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Making Invisible Ink Appear

You can use ingredients like lemon juice, milk and baking soda to make your own invisible ink.
Making Invisible Ink

Invisible ink isn't just something you see in James Bond movies or X-Files re-runs. Even Harriet the Spy has her own invisible ink pens. In fact, prisoners of war used their own sweat and saliva as invisible ink.

The way invisible ink works depends on the method used to make it. There are several ways to make invisible ink and below you will find a few different recipes for making your own invisible ink and how it works.

Invisible Ink the Baking Soda Way

Mix about 1/4 cup (60 ml) of baking soda and 1/4 cup (60 ml) of water. Next, write using a Q-tip, toothpick or brush on a piece of paper. Let it dry completely. To read the secret message, paint grape juice concentrate across the paper with a paint brush or a sponge. Don't forget - grape juice stains.
Why it works: Grape juice has an acid that reacts with the baking soda. A different color appears wherever the secret message is written.

Invisible Ink the Milky Way

Put a little milk in a small bowl. Write with the milk on a piece of paper with a Q-tip or a brush. Let your message dry completely. To read the message just heat the paper. Use an iron or 100-watt light bulb or stove element. Don't rest the paper on the bulb. Ask an adult to help in case a fire starts and never use a halogen light.
Why it works: Milk is an organic product which means it comes from a living thing. When it's heated, it burns at a slower rate than the paper. Your invisible message shows up brown.

Invisible Ink the Lemon Way

This works the same way as the Milky Way. Simply dab a Q-tip or brush into a bowl of lemon juice and write away. Just make sure you don't use too much. To see the message, simply heat the paper after it dries. Another way to see the message is put salt on the drying ink. Give it a minute and then wipe the salt off. Use a wax crayon to color over the message.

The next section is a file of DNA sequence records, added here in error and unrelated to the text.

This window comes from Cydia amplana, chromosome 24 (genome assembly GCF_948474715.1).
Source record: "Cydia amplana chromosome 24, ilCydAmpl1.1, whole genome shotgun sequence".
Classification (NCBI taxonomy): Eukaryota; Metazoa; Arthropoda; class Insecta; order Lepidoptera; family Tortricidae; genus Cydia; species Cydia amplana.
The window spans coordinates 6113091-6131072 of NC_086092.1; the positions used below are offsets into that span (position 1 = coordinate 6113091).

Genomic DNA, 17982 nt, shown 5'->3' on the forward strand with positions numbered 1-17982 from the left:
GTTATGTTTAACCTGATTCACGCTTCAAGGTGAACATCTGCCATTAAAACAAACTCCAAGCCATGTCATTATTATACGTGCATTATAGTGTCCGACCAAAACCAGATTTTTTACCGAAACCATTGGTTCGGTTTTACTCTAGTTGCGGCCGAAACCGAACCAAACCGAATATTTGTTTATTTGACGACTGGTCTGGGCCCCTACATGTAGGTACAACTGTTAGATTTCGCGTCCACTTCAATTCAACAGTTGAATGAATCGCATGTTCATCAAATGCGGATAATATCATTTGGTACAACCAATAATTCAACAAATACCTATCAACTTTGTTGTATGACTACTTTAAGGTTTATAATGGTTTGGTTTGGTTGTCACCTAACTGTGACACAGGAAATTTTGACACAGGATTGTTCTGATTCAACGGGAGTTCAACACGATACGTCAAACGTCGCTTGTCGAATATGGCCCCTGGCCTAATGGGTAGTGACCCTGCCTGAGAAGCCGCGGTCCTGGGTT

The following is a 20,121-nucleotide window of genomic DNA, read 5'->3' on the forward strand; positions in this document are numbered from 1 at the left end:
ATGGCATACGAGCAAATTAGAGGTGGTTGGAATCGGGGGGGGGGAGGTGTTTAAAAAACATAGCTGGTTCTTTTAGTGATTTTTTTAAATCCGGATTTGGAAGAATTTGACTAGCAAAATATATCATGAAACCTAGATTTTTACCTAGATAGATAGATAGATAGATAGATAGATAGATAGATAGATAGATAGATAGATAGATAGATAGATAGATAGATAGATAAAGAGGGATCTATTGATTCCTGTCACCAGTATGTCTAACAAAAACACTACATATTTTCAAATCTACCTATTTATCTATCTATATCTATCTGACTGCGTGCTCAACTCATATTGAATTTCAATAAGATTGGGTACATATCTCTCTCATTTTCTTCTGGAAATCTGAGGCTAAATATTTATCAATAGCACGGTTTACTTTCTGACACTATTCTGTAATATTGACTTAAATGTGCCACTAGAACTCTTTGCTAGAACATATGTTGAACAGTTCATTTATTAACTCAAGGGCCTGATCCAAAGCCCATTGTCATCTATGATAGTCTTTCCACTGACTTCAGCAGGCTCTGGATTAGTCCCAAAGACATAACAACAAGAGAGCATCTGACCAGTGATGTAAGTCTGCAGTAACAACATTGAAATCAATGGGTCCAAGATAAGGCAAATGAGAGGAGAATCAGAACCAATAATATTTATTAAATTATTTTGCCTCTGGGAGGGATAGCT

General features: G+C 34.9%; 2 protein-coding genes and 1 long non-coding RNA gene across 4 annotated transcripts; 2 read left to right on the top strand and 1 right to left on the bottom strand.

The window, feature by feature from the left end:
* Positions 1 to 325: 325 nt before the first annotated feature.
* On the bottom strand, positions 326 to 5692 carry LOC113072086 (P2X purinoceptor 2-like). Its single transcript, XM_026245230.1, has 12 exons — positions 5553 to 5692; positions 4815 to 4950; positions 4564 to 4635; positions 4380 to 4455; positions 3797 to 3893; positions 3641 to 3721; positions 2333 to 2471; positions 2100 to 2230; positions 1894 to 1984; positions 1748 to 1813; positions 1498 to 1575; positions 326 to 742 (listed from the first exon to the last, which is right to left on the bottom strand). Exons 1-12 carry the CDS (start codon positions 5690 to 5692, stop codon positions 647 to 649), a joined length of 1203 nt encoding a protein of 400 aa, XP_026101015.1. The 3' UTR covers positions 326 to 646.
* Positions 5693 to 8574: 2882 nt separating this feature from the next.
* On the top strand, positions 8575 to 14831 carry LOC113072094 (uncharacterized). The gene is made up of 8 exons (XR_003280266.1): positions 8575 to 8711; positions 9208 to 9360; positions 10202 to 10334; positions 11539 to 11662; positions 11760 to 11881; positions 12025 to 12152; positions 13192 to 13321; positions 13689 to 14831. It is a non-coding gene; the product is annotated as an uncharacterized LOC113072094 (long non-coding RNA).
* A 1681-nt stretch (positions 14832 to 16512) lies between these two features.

Why it works: Both lemon juice and milk are mildly acidic and acid weakens paper. The acid remains in the paper after the juice or milk has dried. When the paper is held near heat the acidic parts of the paper burn or turn brown before the rest of the paper does.

These are only a few ways to make invisible ink. Using the same heat method, you can also use white wine, vinegar, apple juice, and even orange juice, to name just a few. Try some other fruit juices to see what works.

Do you have your own recipe for making invisible ink? What works best? Let us in on your secret.

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Comments

ivorie

ivorie wrote:

science awsome
commented: Sat Jul 12, 2014

arden_arden

arden_arden wrote:

I love writing in invisble ink
commented: Wed Feb 05, 2014

scarletletter

scarletletter wrote:

can we make that as refill in ur fountain pens?
commented: Sun Nov 24, 2013

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